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Report Examines the Impact of "Patent Assertions" on Startups and VCs
Thursday, Sep. 5, 2013
SANTA CLARA, Calif., Sept. 5, 2013 — A new report casts skepticism on the idea that “patent trolls” have a silver lining by creating a liquid marketplace where startups or VCs can sell or monetize their own patent assets.
Instead, the new report details the often-negative patent-assertion experiences of startups and venture capital investors (VCs), many of whom have been pursued for patent infringement by “non-practicing entities” (NPEs, or trolls) and others. The report, which surveyed 300 startup executives and VCs, was authored by Colleen Chien, associate professor of law at Santa Clara University School of Law, who is nationally recognized for her research and publications on domestic and international patent law and policy issues.
The report was issued by the New America Foundation’s Open Technology Institute (OTI). It is available at http://www.newamerica.net/publications/policy/patent_assertion_and_startup_innovation.
The findings of the report provide a window into the experiences of VCs and startup executives from a range of sectors – including biotechnology, pharmaceutical, and IT/software – with patents and patent assertion. Survey data highlights include:
• Based on responses, Seventy-five percent of VCs and 90 percent of venture-backed startups with patent experience have been impacted by a demand from an NPE.
• Twenty percent of venture-backed startups who responded to the survey have been impacted by a demand from a NPE, and 40 percent of those respondents received a demand based upon their use of another’s technology.
• Forty-nine percent of VCs responded that a patent assertion by an NPE against a portfolio company led to one or more significant operational impacts including a delay in hiring (24 percent) or exiting the business or a business line (12 percent).
• Seventy-one percent of VCs responding to the survey agreed or strongly agreed that patents were vital for innovation in their industry, but 83 percent of those VCs impacted by an NPE said that they were hurting innovation.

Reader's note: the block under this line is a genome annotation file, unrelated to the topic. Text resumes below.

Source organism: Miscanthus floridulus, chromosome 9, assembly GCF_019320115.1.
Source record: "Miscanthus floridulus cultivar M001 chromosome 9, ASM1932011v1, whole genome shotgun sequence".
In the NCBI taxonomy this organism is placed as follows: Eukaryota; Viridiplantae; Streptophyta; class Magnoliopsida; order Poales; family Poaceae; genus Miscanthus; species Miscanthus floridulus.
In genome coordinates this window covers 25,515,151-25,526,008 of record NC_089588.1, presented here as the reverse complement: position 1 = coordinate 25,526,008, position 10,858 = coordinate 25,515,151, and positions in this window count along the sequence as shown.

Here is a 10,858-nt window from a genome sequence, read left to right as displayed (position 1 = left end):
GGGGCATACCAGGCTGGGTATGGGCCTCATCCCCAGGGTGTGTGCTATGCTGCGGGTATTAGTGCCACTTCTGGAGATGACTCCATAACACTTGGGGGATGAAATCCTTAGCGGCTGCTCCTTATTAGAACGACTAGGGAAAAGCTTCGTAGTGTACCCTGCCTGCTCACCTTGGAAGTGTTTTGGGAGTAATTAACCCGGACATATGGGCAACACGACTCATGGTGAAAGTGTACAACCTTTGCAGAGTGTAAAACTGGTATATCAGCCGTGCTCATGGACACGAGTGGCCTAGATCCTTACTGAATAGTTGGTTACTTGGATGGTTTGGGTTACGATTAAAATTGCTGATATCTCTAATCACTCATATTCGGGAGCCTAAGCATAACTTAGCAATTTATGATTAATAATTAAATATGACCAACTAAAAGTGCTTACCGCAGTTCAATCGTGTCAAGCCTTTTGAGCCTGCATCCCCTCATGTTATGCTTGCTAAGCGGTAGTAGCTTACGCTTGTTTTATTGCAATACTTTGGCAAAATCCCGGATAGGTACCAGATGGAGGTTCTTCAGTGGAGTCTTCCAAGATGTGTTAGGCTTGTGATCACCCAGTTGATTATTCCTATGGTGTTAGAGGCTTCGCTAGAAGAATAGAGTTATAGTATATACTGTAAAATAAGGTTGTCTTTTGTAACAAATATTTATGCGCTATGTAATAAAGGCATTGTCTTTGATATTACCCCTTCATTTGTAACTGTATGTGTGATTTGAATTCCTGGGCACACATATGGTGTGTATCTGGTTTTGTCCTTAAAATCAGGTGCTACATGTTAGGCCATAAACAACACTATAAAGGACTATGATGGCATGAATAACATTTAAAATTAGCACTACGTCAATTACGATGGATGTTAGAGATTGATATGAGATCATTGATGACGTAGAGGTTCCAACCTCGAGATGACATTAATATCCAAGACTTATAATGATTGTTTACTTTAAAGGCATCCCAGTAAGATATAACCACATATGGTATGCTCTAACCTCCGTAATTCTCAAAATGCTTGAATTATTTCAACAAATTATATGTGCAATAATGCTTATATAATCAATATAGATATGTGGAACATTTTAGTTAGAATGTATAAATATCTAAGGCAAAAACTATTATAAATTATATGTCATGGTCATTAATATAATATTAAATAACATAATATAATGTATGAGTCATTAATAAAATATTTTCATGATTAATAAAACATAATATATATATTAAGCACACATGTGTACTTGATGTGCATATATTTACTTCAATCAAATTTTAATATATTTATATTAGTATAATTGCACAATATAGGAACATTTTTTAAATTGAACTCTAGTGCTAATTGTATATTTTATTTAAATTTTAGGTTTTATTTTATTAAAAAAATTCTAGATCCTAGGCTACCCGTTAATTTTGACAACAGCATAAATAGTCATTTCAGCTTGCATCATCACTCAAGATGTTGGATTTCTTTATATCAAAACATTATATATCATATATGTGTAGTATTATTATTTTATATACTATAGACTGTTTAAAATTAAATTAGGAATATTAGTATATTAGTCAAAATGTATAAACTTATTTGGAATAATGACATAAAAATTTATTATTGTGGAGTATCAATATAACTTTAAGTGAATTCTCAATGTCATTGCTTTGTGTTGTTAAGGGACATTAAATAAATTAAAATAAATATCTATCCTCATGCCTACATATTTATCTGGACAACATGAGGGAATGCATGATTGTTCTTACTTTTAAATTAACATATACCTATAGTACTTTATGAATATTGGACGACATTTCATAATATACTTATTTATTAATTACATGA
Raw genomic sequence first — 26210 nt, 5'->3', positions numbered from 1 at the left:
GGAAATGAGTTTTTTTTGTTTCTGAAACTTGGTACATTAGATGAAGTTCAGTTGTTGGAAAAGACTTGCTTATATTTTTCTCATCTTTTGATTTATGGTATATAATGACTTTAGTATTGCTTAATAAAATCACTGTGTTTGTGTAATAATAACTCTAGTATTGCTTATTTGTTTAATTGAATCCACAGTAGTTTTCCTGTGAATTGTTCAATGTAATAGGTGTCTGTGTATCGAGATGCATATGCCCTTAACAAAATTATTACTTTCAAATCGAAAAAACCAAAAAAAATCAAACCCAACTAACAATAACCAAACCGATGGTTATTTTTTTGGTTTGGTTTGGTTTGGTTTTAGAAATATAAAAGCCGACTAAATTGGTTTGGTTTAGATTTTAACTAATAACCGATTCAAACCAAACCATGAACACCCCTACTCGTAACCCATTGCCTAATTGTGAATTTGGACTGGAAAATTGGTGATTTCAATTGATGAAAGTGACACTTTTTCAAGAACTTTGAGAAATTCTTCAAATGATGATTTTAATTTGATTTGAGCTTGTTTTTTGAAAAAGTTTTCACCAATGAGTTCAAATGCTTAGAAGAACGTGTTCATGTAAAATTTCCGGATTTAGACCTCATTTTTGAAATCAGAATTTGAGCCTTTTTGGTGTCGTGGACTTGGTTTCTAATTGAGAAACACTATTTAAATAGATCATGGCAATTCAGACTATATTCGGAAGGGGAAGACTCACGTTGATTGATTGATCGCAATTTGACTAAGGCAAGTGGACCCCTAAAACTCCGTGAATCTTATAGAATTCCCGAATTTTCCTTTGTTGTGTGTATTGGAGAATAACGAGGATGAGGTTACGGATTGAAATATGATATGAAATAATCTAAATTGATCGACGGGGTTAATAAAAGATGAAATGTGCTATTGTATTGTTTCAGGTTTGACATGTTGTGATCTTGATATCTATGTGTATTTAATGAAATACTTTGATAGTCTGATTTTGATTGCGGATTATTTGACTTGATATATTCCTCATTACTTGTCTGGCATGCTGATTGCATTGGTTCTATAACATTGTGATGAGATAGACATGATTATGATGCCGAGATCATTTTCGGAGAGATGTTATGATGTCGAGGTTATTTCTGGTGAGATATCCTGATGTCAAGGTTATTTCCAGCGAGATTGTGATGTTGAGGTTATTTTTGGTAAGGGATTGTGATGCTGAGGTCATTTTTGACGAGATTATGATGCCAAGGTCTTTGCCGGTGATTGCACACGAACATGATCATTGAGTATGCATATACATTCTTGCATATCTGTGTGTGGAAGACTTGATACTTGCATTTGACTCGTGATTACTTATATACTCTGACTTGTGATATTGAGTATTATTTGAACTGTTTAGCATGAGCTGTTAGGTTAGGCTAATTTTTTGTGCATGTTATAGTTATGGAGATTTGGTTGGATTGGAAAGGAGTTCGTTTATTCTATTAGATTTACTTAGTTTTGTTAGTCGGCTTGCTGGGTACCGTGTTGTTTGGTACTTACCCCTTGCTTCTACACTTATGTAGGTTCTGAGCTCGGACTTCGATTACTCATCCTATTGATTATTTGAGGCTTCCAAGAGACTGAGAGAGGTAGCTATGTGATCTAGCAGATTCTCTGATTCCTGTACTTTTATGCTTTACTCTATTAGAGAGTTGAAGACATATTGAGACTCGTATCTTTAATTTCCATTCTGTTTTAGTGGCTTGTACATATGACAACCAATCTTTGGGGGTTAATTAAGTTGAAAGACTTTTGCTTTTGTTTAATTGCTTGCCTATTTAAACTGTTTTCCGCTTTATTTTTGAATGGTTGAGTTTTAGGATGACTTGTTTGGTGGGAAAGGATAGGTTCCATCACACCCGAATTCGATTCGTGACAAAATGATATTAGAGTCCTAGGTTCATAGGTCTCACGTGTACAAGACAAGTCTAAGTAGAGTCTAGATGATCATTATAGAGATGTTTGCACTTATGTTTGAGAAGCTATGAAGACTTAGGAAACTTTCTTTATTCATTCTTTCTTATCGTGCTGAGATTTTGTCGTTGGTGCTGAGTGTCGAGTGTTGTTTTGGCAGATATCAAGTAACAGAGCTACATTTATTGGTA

The report also includes “Views from the Trenches,” with testimonials from VCs, startup founders, and patent practitioners about the unique challenges that they have faced in dealing with the patent system.
The report also provides recommendations on how existing and potential legislative, judicial, and market-based responses can be tailored to better meet the needs of startups and resource limited companies including:
• Fully fund the PTO and its patent quality initiatives including tightening functional claiming and expand low-cost access to the PTO’s transitional program and other forms of post-grant review.
• Make patent cases about the merits, not about who can outlast or outspend the other side by permitting more discretion in awarding fees and costs for non-core discovery and promoting uniformity and early dispositive rulings.
• Make patent risks more manageable for startups by requiring demand letters and complaints to disclose the real-party in interest, claim charts, related litigations and reviews, and licenses that could cover the target.
• Make startups less attractive targets by limiting the liability of downstream users and the precedential value of the settlements signed by small companies.
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